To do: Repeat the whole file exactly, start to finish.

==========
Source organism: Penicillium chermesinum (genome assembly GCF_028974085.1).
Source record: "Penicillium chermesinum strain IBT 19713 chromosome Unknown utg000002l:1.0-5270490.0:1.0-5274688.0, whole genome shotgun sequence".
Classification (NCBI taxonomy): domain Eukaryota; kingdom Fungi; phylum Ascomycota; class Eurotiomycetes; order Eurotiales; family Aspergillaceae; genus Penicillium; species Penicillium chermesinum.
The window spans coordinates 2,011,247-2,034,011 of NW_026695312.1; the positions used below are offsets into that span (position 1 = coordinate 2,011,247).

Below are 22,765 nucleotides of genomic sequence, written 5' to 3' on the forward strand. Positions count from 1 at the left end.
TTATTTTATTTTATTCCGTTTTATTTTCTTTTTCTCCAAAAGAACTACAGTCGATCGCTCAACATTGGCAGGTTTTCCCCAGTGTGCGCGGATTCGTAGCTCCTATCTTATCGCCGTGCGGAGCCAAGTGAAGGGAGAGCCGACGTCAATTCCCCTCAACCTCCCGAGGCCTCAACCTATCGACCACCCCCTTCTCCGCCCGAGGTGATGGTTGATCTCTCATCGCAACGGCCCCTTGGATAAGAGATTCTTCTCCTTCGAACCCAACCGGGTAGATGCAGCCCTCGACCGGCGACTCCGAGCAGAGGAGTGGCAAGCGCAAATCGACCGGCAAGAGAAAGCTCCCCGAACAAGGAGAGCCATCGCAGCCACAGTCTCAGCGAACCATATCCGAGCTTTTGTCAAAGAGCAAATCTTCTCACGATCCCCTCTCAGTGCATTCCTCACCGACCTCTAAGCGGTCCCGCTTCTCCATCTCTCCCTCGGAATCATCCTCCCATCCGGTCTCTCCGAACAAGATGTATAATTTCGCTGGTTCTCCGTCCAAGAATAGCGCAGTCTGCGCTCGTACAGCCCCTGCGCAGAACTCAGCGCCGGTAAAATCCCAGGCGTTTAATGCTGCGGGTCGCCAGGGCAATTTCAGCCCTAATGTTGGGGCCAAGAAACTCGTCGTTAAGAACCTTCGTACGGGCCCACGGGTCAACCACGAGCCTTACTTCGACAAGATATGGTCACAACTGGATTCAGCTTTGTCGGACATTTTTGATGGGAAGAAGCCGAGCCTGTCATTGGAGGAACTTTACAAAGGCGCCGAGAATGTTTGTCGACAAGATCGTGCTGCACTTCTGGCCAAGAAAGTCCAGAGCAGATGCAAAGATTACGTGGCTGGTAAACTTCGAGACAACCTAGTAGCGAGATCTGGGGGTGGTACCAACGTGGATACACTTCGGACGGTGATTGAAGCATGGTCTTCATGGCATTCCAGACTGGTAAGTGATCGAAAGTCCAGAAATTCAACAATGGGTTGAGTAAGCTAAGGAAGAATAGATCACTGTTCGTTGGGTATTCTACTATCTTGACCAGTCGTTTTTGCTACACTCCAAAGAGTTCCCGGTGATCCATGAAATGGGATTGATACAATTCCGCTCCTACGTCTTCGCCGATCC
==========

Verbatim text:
Source organism: Penicillium chermesinum (genome assembly GCF_028974085.1).
Source record: "Penicillium chermesinum strain IBT 19713 chromosome Unknown utg000002l:1.0-5270490.0:1.0-5274688.0, whole genome shotgun sequence".
Classification (NCBI taxonomy): domain Eukaryota; kingdom Fungi; phylum Ascomycota; class Eurotiomycetes; order Eurotiales; family Aspergillaceae; genus Penicillium; species Penicillium chermesinum.
The window spans coordinates 2,011,247-2,034,011 of NW_026695312.1; the positions used below are offsets into that span (position 1 = coordinate 2,011,247).

Below are 22,765 nucleotides of genomic sequence, written 5' to 3' on the forward strand. Positions count from 1 at the left end.
TTATTTTATTTTATTCCGTTTTATTTTCTTTTTCTCCAAAAGAACTACAGTCGATCGCTCAACATTGGCAGGTTTTCCCCAGTGTGCGCGGATTCGTAGCTCCTATCTTATCGCCGTGCGGAGCCAAGTGAAGGGAGAGCCGACGTCAATTCCCCTCAACCTCCCGAGGCCTCAACCTATCGACCACCCCCTTCTCCGCCCGAGGTGATGGTTGATCTCTCATCGCAACGGCCCCTTGGATAAGAGATTCTTCTCCTTCGAACCCAACCGGGTAGATGCAGCCCTCGACCGGCGACTCCGAGCAGAGGAGTGGCAAGCGCAAATCGACCGGCAAGAGAAAGCTCCCCGAACAAGGAGAGCCATCGCAGCCACAGTCTCAGCGAACCATATCCGAGCTTTTGTCAAAGAGCAAATCTTCTCACGATCCCCTCTCAGTGCATTCCTCACCGACCTCTAAGCGGTCCCGCTTCTCCATCTCTCCCTCGGAATCATCCTCCCATCCGGTCTCTCCGAACAAGATGTATAATTTCGCTGGTTCTCCGTCCAAGAATAGCGCAGTCTGCGCTCGTACAGCCCCTGCGCAGAACTCAGCGCCGGTAAAATCCCAGGCGTTTAATGCTGCGGGTCGCCAGGGCAATTTCAGCCCTAATGTTGGGGCCAAGAAACTCGTCGTTAAGAACCTTCGTACGGGCCCACGGGTCAACCACGAGCCTTACTTCGACAAGATATGGTCACAACTGGATTCAGCTTTGTCGGACATTTTTGATGGGAAGAAGCCGAGCCTGTCATTGGAGGAACTTTACAAAGGCGCCGAGAATGTTTGTCGACAAGATCGTGCTGCACTTCTGGCCAAGAAAGTCCAGAGCAGATGCAAAGATTACGTGGCTGGTAAACTTCGAGACAACCTAGTAGCGAGATCTGGGGGTGGTACCAACGTGGATACACTTCGGACGGTGATTGAAGCATGGTCTTCATGGCATTCCAGACTGGTAAGTGATCGAAAGTCCAGAAATTCAACAATGGGTTGAGTAAGCTAAGGAAGAATAGATCACTGTTCGTTGGGTATTCTACTATCTTGACCAGTCGTTTTTGCTACACTCCAAAGAGTTCCCGGTGATCCATGAAATGGGATTGATACAATTCCGCTCCTACGTCTTCGCCGATCC